Crude rose in Asian trade on Monday as the unrest in Libya and the Middle East showed no signs of abating, analysts said.
New York's main contract, light sweet crude for delivery in May, rose 15 cents to USD 105.55 per barrel while Brent North Sea crude for May gained 25 cents to USD 115.84.
"Basically it is just the spread of political instability. Over the weekend, it got a lot worse in Syria and Yemen," said Jason Feer, analyst for Argus Media energy market researchers in Singapore.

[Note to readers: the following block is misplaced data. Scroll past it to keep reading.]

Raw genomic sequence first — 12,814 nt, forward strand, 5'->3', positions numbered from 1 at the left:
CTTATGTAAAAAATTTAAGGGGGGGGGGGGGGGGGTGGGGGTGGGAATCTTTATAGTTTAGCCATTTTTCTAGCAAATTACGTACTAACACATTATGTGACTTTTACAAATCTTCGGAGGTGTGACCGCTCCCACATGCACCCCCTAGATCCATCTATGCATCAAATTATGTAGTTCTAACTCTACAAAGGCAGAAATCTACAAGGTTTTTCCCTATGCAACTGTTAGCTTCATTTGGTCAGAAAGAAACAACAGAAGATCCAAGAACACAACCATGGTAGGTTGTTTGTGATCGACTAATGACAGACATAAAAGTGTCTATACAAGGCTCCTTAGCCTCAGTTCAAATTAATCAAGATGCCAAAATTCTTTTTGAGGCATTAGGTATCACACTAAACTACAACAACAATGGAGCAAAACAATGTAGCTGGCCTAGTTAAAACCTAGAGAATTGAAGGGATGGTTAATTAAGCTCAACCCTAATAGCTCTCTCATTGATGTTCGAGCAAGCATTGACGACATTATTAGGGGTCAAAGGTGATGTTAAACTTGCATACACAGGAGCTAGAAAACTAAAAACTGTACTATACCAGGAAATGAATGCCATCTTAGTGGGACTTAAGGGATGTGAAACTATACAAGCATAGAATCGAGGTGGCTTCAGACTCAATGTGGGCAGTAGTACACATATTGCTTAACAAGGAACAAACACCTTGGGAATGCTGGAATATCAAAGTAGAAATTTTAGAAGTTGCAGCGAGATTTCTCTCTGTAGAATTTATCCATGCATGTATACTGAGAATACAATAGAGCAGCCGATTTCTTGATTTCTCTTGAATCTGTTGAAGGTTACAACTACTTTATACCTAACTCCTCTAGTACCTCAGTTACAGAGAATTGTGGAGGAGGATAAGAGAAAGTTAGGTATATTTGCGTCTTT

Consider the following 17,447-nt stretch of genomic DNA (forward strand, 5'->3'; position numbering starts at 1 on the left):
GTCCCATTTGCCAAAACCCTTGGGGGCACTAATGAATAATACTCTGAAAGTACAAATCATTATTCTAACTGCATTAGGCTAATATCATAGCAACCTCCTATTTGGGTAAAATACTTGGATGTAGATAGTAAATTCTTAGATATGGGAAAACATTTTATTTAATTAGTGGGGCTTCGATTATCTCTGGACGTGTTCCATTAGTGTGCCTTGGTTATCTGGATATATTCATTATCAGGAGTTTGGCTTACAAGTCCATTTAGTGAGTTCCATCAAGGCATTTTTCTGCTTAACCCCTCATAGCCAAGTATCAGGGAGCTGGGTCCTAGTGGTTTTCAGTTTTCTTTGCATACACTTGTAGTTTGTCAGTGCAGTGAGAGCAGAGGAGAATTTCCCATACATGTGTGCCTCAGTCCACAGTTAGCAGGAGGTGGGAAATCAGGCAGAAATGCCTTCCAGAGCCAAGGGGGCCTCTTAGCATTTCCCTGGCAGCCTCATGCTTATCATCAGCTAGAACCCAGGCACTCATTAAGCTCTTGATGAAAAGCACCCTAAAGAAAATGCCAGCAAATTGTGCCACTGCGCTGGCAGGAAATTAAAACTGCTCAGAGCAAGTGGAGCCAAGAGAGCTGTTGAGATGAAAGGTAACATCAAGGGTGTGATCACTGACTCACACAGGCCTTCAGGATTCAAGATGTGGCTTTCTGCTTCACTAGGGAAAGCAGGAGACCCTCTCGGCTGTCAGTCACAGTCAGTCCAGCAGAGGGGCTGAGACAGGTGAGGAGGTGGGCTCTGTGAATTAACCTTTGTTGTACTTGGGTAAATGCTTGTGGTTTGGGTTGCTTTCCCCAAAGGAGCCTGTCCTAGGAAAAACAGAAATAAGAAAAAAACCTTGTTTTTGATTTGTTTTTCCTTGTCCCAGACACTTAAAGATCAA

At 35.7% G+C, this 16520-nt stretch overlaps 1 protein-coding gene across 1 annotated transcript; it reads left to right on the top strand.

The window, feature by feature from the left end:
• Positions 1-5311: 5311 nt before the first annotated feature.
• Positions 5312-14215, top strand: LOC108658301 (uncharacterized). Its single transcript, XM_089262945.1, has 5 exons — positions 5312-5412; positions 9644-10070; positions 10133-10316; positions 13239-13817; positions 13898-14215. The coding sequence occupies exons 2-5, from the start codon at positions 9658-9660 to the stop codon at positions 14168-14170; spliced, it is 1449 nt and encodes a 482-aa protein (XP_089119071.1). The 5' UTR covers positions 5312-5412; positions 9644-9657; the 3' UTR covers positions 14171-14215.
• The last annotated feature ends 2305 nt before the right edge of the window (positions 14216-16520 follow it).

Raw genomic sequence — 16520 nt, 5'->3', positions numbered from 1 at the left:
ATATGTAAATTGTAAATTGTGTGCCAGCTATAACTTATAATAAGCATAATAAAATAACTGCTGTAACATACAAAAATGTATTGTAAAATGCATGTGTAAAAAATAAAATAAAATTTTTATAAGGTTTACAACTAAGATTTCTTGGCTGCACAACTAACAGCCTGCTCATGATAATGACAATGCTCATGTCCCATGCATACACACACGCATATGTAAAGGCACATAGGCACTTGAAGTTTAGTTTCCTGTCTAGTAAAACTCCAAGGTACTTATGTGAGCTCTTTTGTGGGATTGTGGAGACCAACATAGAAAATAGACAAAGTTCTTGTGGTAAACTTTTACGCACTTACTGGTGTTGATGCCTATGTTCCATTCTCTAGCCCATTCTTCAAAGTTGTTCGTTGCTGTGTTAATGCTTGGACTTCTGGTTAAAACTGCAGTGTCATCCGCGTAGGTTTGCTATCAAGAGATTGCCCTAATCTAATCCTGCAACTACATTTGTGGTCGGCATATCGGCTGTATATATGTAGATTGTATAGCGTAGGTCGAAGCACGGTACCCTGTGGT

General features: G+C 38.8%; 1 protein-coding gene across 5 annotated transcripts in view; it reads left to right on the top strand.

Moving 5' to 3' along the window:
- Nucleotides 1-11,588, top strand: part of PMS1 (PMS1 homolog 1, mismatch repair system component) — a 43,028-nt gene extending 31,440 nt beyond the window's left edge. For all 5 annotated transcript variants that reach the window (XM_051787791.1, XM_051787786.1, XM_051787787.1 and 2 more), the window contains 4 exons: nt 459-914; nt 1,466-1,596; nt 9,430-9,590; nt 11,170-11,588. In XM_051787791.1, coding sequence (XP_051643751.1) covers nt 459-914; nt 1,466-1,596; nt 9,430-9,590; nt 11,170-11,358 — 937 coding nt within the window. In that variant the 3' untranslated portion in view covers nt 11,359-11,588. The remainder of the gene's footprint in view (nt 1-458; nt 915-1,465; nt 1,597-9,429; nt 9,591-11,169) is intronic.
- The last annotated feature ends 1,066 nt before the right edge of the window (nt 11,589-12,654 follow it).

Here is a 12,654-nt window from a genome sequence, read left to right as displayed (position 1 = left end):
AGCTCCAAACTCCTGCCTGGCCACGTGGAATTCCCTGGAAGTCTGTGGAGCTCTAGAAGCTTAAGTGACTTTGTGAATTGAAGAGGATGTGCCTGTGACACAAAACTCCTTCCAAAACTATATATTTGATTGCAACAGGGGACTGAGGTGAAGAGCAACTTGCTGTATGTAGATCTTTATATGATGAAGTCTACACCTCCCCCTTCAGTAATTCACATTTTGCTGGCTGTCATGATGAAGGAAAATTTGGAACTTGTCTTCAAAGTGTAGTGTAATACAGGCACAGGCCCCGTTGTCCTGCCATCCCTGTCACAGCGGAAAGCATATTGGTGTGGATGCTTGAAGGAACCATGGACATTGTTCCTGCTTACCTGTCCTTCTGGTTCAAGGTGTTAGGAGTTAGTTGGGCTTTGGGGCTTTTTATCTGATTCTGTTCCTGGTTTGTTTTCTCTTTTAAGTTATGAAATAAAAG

As Muammar Gaddafi's hometown was attacked by a coalition air raid, Libyan rebels pushed west to Tripoli on Sunday and progressed towards Sirte, retaking towns they lost to government forces a week earlier.
Libyan rebels had promised that the uprising would not further hamper oil production in areas under their control, and the opposition plans to begin exporting oil "in less than a week", said a representative.
"We are producing about 100,000 to 130,000 barrels a day -- we can easily up that to about 300,000 (barrels) a day," Ali Tarhoni, the rebel representative responsible for economy, finance and oil, told a news conference at the weekend.
Oil-rich Libya was producing 1.69 million barrels a day before the unrest, according to the International Energy Agency. It is now producing 400,000 barrels a day.